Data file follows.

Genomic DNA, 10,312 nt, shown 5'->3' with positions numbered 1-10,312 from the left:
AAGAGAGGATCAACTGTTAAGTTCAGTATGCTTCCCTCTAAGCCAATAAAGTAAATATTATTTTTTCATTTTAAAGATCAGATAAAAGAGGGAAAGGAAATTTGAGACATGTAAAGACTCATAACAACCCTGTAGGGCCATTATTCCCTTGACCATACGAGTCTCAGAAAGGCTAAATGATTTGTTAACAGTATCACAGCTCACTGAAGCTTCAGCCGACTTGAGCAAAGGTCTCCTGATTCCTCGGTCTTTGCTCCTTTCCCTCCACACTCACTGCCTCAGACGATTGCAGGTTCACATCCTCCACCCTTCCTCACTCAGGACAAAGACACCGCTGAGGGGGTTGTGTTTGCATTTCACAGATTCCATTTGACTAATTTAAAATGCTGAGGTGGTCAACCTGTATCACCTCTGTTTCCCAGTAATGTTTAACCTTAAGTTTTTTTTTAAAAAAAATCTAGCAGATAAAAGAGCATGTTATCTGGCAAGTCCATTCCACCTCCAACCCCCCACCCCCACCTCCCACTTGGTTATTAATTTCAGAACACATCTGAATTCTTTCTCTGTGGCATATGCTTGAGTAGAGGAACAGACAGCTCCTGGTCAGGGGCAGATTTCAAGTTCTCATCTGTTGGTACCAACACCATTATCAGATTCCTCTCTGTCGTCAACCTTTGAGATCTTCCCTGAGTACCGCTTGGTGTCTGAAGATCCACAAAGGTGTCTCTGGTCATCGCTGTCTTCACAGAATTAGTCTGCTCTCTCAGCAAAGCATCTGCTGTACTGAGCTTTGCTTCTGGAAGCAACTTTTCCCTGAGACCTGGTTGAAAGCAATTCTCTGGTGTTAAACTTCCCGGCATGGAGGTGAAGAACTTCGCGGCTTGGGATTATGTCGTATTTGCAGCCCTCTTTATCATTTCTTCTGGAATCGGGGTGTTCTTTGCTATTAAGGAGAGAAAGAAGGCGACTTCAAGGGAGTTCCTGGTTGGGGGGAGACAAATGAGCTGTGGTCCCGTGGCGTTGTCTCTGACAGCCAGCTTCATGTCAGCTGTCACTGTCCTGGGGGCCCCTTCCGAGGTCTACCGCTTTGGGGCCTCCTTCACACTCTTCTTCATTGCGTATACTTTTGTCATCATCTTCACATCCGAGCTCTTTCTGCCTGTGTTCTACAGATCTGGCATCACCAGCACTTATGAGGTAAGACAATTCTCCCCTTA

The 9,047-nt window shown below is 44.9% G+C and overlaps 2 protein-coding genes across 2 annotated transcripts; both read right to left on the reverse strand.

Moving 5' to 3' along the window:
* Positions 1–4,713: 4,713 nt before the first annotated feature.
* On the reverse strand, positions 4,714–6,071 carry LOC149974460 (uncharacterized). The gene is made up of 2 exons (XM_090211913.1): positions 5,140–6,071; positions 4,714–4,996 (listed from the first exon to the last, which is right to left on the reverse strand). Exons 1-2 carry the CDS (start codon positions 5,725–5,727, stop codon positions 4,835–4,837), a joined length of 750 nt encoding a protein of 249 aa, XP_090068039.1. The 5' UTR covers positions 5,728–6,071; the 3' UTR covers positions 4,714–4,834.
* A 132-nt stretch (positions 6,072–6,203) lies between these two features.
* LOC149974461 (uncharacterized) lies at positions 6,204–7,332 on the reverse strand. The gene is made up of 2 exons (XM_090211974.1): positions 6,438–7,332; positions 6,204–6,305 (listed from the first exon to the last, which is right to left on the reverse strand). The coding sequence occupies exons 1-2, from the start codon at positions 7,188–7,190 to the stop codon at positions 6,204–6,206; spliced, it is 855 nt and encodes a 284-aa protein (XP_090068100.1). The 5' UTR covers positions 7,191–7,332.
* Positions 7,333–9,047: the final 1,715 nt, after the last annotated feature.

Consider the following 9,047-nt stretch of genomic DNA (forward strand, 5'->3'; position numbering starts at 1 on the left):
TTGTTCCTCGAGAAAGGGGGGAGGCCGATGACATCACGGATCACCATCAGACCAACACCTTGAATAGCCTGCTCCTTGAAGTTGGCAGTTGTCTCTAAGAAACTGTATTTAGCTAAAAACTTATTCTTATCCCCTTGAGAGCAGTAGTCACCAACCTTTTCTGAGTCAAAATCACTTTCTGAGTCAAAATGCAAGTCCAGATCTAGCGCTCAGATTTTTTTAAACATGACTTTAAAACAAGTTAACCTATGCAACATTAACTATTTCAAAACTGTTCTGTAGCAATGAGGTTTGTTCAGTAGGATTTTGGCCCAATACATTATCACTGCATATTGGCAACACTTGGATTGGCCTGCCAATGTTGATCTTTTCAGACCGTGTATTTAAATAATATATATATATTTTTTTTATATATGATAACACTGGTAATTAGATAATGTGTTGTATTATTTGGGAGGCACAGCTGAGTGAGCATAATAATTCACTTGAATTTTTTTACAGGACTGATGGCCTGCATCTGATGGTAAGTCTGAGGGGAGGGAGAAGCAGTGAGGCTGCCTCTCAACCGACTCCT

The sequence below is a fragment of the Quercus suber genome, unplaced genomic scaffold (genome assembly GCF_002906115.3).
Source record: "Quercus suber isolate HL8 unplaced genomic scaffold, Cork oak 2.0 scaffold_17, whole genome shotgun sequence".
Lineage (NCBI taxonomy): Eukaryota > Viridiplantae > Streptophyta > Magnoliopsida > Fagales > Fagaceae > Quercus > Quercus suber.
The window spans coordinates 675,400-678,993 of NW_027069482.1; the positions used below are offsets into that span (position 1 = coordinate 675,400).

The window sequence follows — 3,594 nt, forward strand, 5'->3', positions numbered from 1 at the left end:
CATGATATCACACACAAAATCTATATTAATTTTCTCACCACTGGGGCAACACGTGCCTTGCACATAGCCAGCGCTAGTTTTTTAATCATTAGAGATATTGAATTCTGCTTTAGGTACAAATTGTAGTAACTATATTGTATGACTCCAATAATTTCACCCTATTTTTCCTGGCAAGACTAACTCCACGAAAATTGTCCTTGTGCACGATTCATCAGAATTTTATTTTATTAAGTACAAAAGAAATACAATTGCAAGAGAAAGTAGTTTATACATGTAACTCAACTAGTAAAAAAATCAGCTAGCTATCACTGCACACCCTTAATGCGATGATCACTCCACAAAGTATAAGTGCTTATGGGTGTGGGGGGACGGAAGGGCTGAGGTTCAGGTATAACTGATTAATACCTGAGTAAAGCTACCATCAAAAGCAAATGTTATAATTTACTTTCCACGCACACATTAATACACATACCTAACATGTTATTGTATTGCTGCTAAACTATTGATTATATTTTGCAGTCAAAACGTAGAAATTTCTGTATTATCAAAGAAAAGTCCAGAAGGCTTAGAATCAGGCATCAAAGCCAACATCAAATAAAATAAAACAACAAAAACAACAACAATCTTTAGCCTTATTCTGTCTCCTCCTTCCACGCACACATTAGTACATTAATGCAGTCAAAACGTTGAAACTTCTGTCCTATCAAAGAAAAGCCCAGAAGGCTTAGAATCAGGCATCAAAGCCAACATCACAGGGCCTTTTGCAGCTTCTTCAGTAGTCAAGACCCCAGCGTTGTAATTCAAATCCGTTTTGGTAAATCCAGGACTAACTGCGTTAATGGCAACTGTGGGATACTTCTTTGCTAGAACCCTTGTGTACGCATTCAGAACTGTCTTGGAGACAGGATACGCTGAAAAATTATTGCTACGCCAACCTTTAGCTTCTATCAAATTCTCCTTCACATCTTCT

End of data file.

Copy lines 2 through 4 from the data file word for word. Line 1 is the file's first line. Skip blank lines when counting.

AAGAGAGGATCAACTGTTAAGTTCAGTATGCTTCCCTCTAAGCCAATAAAGTAAATATTATTTTTTCATTTTAAAGATCAGATAAAAGAGGGAAAGGAAATTTGAGACATGTAAAGACTCATAACAACCCTGTAGGGCCATTATTCCCTTGACCATACGAGTCTCAGAAAGGCTAAATGATTTGTTAACAGTATCACAGCTCACTGAAGCTTCAGCCGACTTGAGCAAAGGTCTCCTGATTCCTCGGTCTTTGCTCCTTTCCCTCCACACTCACTGCCTCAGACGATTGCAGGTTCACATCCTCCACCCTTCCTCACTCAGGACAAAGACACCGCTGAGGGGGTTGTGTTTGCATTTCACAGATTCCATTTGACTAATTTAAAATGCTGAGGTGGTCAACCTGTATCACCTCTGTTTCCCAGTAATGTTTAACCTTAAGTTTTTTTTTAAAAAAAATCTAGCAGATAAAAGAGCATGTTATCTGGCAAGTCCATTCCACCTCCAACCCCCCACCCCCACCTCCCACTTGGTTATTAATTTCAGAACACATCTGAATTCTTTCTCTGTGGCATATGCTTGAGTAGAGGAACAGACAGCTCCTGGTCAGGGGCAGATTTCAAGTTCTCATCTGTTGGTACCAACACCATTATCAGATTCCTCTCTGTCGTCAACCTTTGAGATCTTCCCTGAGTACCGCTTGGTGTCTGAAGATCCACAAAGGTGTCTCTGGTCATCGCTGTCTTCACAGAATTAGTCTGCTCTCTCAGCAAAGCATCTGCTGTACTGAGCTTTGCTTCTGGAAGCAACTTTTCCCTGAGACCTGGTTGAAAGCAATTCTCTGGTGTTAAACTTCCCGGCATGGAGGTGAAGAACTTCGCGGCTTGGGATTATGTCGTATTTGCAGCCCTCTTTATCATTTCTTCTGGAATCGGGGTGTTCTTTGCTATTAAGGAGAGAAAGAAGGCGACTTCAAGGGAGTTCCTGGTTGGGGGGAGACAAATGAGCTGTGGTCCCGTGGCGTTGTCTCTGACAGCCAGCTTCATGTCAGCTGTCACTGTCCTGGGGGCCCCTTCCGAGGTCTACCGCTTTGGGGCCTCCTTCACACTCTTCTTCATTGCGTATACTTTTGTCATCATCTTCACATCCGAGCTCTTTCTGCCTGTGTTCTACAGATCTGGCATCACCAGCACTTATGAGGTAAGACAATTCTCCCCTTA

The 9,047-nt window shown below is 44.9% G+C and overlaps 2 protein-coding genes across 2 annotated transcripts; both read right to left on the reverse strand.

Moving 5' to 3' along the window: